As 2018 comes to a close, I asked myself whether I could continue to become better than I am now. Absolutely yes. I’m still improving as a player and learning more and more in every tournament. Having only played in maybe 35 racquetball tournaments in my life, I’m still a novice in the sport. My skills as a player continue to improve faster than my physical attributes decline with age. But the time has come to focus my attention back on my family and on helping others achieve their goals. Continuing with my own athletic goals are unsustainable and unfair to my family. I’m an all-or-nothing kind of guy.
The year 2018 is one I will remember for the rest of my life. I gave everything and pursued my goals relentlessly. I bettered myself in so many ways. So I ask the question: if I can do it, even with a job, family, and many other responsibilities, why can’t you? My year was not based on my skill level, ability, or because I had “talent” and a future in the sport. Rather, it was based on my desire to become my own GOAT. It came down to commitment and discipline and a desire to fulfil my goals.
I have new goals for 2019, but they are professional goals this time. I challenge all of you reading this to set New Year goals and achieve them. Only about 8% of those who set New Year resolutions achieve them. I was part of that number. If you'd like to discuss how this could look for you in the new year, give me a call, send me an email, and let's talk it over!
I believe I'm good with words. Thousands of published pages of my writing help to justify this claim. But, there are experiences and feelings that, no matter how much I try, I struggle to convey. Once such instance came this weekend, when I had the opportunity to watch Lalo Portillo in person, as he defied the odds to become a Junior World Champion.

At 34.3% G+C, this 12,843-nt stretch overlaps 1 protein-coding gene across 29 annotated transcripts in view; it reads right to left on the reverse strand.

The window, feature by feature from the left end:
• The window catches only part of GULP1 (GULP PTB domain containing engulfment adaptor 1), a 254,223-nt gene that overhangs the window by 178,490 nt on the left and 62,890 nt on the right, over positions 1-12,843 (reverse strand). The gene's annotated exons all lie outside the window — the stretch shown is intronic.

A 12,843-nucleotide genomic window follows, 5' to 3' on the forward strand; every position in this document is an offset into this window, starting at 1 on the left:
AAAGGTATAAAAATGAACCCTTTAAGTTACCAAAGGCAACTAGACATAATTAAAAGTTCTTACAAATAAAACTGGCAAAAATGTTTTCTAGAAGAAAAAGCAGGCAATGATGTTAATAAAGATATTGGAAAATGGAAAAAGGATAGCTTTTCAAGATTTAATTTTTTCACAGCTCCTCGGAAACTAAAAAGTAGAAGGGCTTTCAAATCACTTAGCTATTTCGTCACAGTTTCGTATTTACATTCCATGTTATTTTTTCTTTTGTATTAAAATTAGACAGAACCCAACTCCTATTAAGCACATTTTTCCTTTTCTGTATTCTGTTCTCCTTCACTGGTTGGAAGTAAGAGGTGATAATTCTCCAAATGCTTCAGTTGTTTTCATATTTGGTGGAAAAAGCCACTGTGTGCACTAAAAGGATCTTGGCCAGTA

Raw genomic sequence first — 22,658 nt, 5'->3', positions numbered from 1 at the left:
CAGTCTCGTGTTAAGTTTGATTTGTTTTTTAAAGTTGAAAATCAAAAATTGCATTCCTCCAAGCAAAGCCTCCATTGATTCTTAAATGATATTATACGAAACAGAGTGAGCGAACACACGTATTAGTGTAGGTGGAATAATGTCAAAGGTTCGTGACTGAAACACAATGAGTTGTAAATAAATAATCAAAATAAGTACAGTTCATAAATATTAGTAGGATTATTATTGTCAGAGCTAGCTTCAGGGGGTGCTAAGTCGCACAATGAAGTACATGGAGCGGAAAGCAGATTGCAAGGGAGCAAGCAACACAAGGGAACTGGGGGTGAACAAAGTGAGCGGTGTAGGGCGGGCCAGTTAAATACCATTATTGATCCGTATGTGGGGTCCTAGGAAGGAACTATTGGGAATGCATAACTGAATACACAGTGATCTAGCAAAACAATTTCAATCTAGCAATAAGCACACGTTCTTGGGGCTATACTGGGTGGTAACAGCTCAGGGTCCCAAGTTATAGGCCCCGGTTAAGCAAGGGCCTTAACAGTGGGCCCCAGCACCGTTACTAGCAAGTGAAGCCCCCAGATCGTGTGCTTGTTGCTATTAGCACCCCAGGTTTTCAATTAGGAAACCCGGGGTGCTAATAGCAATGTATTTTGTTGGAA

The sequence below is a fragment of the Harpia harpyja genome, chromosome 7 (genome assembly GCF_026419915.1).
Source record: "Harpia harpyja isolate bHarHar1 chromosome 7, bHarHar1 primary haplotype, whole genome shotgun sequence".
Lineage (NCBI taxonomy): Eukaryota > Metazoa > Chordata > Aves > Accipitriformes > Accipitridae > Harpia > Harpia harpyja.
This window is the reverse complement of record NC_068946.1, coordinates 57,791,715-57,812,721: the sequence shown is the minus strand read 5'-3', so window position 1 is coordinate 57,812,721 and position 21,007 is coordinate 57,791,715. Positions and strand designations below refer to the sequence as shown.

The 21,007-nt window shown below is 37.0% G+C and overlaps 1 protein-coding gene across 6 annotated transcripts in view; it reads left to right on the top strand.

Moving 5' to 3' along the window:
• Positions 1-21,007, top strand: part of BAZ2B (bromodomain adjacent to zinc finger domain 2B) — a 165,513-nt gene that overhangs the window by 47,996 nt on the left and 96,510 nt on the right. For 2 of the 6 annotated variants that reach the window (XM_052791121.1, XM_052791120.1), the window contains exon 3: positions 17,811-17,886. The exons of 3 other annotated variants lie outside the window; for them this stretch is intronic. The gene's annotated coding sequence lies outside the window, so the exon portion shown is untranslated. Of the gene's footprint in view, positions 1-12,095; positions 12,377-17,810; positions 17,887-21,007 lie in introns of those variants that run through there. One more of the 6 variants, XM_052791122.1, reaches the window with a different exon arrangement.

Many doubted Lalo's ability to overcome a very talented group of competitors, but we knew he was prepared. He had done the work. He had trained for this. In front of a packed house, Lalo showed composure, confidence, and control to overcome what could have been a crushing 15-14 first game loss to demonstrate his will by winning games two and three.
I have worked with Lalo for the past year, and I confess my input may not have been much compared to the many, many hours of training he has put in over this year and the years before. There is no doubt he earned his title by beating the very best.
I have been amazed at Lalo's willingness to listen and learn. He is truly a remarkable athlete and young man. In many ways he has demonstrated professionalism well beyond his years. Those interested in sponsoring young athletes would do well to consider Lalo as an ideal candidate.
Lalo, I'm so proud of you. You have listened and taken care of the little things. Your title was not given you to. You earned it. To see you achieve it in person is something I will never forget. Thank you for allowing me to be part of that experience.
"To be the best, whether in sports or business or any other aspect of life, it’s never enough to just get to the top; you have to stay there, and then you have to climb higher, because there’s always someone right behind you trying to catch up. Most people are willing to settle for good enough." (Tim Grover)
Keep climbing Lalo. Keeping becoming your GOAT.
My wife and I have really enjoyed hosting professional racquetball athlete Marie Renee Rodriguez for the past 10 days. We spent a considerable amount of time working on developing a training program, practicing weight lifting, spending time on the court, discussing strategy, practicing emotional control, and analyzing her game. It was a busy period but we both gained much from the experience. Be sure to click on her name and keep up to date with her career progress!